Thursday, April 21, 2011



Learn to trust the inner “timer” that will guide you through paths and transitions even before you become aware of them. Some things need time to gestate, to grow and mature before coming into being; these may be ideas, plans, projects, or whatever. Pamper and nurture them. Do not give up on something that is not as immediate as you think it should be. A more patient part of you may recognize that the time and circumstances are not yet right. Worthwhile ideas and plans will not abandon you. Those that do fade away were not meant to be.

The same is true for the doubts and questions, which, always seem to find their way into our minds, sometimes in astounding abundance. Rilke said it best when he wrote, “have patience with everything unresolved in your heart and try to love the questions themselves as if they were locked rooms or books written in a very foreign language. Don’t search for the answers, which could not be given to you now, because you would not be able to live them. And the point is, to live everything. Live the question now. Perhaps then, someday far in the future, you will gradually, without even noticing it, live your way into the answer.” *

* M. D. Herter Norton, Letters to a Young Poet Rainer Maria Rilke (New York, W W Norton & Company,1934), p. 35.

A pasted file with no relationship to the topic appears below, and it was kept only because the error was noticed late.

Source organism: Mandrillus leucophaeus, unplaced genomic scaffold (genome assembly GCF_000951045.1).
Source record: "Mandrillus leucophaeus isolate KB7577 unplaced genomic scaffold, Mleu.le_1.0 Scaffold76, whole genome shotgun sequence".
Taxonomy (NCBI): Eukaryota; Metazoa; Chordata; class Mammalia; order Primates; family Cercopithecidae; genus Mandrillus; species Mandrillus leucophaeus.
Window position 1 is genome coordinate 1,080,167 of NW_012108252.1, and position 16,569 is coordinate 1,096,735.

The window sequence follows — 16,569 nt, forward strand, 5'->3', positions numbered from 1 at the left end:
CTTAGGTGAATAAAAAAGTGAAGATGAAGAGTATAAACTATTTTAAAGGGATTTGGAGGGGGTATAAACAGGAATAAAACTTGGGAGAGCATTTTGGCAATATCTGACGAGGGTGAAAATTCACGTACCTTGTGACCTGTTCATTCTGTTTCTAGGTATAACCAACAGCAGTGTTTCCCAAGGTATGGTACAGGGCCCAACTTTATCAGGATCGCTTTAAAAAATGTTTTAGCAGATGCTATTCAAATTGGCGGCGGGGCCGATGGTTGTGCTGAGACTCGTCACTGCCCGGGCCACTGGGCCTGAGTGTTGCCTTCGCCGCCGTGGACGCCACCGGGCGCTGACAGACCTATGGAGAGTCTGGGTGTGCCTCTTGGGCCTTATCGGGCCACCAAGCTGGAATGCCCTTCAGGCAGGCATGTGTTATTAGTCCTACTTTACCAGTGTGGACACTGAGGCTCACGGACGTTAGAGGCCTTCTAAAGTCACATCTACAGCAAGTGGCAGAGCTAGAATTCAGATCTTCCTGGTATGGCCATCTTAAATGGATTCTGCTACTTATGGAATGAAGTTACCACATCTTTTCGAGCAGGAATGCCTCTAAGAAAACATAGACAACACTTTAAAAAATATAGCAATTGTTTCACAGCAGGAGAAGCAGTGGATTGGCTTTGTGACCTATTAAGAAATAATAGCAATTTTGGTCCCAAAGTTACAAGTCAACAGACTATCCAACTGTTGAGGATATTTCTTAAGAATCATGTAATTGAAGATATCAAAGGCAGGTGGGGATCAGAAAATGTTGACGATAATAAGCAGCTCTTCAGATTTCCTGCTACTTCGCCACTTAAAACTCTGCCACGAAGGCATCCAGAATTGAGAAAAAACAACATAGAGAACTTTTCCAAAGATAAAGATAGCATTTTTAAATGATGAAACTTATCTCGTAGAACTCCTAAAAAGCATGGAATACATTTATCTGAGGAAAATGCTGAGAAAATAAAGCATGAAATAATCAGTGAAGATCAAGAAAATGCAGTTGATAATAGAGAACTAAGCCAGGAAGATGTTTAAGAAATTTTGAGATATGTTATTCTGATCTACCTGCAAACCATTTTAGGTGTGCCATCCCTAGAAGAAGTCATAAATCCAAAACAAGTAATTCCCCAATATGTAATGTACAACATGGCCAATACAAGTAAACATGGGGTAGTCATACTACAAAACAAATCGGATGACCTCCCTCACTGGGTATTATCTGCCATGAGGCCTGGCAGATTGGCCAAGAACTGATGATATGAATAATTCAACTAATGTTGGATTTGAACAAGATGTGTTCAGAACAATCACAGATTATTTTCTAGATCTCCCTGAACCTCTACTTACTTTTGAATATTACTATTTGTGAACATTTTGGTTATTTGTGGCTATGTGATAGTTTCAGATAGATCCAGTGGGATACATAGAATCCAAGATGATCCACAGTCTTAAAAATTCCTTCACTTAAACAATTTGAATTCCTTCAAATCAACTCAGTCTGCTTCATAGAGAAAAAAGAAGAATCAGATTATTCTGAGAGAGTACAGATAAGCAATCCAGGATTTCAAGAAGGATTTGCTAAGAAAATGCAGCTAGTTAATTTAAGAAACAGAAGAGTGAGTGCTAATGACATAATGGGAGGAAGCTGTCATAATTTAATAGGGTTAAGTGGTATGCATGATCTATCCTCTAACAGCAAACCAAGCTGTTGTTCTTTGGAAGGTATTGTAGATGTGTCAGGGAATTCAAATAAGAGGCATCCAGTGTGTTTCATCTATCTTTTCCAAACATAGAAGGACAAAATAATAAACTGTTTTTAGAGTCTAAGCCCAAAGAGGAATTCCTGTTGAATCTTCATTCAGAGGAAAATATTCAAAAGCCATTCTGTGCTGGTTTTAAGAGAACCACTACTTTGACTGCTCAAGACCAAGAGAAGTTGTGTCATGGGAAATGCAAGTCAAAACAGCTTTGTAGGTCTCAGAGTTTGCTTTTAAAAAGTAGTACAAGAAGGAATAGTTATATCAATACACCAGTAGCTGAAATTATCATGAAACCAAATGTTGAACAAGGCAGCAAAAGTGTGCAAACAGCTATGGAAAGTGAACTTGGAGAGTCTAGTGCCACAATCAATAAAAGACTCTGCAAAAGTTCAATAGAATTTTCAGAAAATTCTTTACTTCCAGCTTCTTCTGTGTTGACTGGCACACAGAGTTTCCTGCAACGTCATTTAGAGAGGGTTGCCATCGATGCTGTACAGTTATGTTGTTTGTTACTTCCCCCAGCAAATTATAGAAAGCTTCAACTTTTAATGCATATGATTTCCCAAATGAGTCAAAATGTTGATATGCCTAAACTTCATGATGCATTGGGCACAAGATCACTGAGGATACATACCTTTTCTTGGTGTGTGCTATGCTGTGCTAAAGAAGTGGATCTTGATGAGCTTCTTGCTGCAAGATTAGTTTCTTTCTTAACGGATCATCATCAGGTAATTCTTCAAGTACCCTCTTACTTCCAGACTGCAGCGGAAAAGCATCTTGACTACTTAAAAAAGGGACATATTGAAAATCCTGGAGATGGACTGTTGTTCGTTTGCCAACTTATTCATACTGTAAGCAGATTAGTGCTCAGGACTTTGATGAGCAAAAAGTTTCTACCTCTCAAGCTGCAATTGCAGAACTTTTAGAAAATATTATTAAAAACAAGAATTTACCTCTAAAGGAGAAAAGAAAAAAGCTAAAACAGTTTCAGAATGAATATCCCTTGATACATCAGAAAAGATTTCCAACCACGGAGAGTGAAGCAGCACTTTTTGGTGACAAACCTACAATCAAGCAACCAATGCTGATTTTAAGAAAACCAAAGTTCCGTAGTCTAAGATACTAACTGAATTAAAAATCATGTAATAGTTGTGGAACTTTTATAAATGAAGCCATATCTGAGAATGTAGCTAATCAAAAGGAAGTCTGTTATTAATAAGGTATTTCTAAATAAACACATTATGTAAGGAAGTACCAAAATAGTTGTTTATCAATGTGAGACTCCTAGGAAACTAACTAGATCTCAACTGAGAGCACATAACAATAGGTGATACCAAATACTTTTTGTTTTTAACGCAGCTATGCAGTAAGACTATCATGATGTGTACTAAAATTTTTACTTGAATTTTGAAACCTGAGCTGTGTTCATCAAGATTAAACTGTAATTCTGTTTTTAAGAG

When confronted with a choice between your head and your heart, and both appear to be of the same weight, choose your heart. Soon after I opened my first medical practice I was caring for a patient in the hospital who was quite ill. She was a very old woman whom I had treated in the clinic during my days as a medical resident. We had established a mutual fondness and respect for one another, and she became my private patient. Her condition was terminal, and on rounds one morning we talked about her imminent death. Like so many others in her position, she was not afraid to die. As I prepared to leave I wanted to kiss her cheek, but didn’t, because I thought it was not what a “doctor” should do. That night she died, and I never saw her again, and I promised myself that with few exceptions, I would never let my head over ride my heart again.

1 comment:

Kathy Hodge said...

I have another philosophy, not always followed! "When confronted with a choice between action and inaction, and both appear to be of the same weight, choose action."

I like yours a lot though, and will try to follow it. Your patient felt that virtual kiss though, I'm sure...when you're vulnerable it's easy to see who really cares for you.